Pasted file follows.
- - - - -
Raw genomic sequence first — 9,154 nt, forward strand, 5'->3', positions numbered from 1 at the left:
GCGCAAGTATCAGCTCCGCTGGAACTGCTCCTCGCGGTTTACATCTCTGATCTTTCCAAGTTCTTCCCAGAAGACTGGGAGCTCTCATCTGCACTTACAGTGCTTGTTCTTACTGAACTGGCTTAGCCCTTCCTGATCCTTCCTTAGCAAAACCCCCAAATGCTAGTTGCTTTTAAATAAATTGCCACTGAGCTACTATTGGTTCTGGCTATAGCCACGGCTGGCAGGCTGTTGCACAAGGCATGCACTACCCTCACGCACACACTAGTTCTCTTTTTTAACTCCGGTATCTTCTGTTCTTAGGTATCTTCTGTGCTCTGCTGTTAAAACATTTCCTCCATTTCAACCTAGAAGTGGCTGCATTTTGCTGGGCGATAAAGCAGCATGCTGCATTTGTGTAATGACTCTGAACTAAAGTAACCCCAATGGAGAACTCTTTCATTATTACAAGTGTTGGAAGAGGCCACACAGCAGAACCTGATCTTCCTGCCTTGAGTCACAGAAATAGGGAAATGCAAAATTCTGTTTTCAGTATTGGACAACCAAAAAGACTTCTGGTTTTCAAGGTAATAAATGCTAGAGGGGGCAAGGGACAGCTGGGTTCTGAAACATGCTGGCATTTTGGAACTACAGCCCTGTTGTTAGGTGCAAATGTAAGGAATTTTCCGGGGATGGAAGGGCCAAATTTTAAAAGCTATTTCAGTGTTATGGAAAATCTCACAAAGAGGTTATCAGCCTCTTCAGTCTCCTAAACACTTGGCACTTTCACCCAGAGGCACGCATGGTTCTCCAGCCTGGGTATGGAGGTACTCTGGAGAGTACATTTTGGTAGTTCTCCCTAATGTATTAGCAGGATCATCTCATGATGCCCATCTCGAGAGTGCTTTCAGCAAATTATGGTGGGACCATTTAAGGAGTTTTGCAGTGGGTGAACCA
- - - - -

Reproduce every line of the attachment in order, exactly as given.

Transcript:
Raw genomic sequence first — 9,154 nt, forward strand, 5'->3', positions numbered from 1 at the left:
GCGCAAGTATCAGCTCCGCTGGAACTGCTCCTCGCGGTTTACATCTCTGATCTTTCCAAGTTCTTCCCAGAAGACTGGGAGCTCTCATCTGCACTTACAGTGCTTGTTCTTACTGAACTGGCTTAGCCCTTCCTGATCCTTCCTTAGCAAAACCCCCAAATGCTAGTTGCTTTTAAATAAATTGCCACTGAGCTACTATTGGTTCTGGCTATAGCCACGGCTGGCAGGCTGTTGCACAAGGCATGCACTACCCTCACGCACACACTAGTTCTCTTTTTTAACTCCGGTATCTTCTGTTCTTAGGTATCTTCTGTGCTCTGCTGTTAAAACATTTCCTCCATTTCAACCTAGAAGTGGCTGCATTTTGCTGGGCGATAAAGCAGCATGCTGCATTTGTGTAATGACTCTGAACTAAAGTAACCCCAATGGAGAACTCTTTCATTATTACAAGTGTTGGAAGAGGCCACACAGCAGAACCTGATCTTCCTGCCTTGAGTCACAGAAATAGGGAAATGCAAAATTCTGTTTTCAGTATTGGACAACCAAAAAGACTTCTGGTTTTCAAGGTAATAAATGCTAGAGGGGGCAAGGGACAGCTGGGTTCTGAAACATGCTGGCATTTTGGAACTACAGCCCTGTTGTTAGGTGCAAATGTAAGGAATTTTCCGGGGATGGAAGGGCCAAATTTTAAAAGCTATTTCAGTGTTATGGAAAATCTCACAAAGAGGTTATCAGCCTCTTCAGTCTCCTAAACACTTGGCACTTTCACCCAGAGGCACGCATGGTTCTCCAGCCTGGGTATGGAGGTACTCTGGAGAGTACATTTTGGTAGTTCTCCCTAATGTATTAGCAGGATCATCTCATGATGCCCATCTCGAGAGTGCTTTCAGCAAATTATGGTGGGACCATTTAAGGAGTTTTGCAGTGGGTGAACCA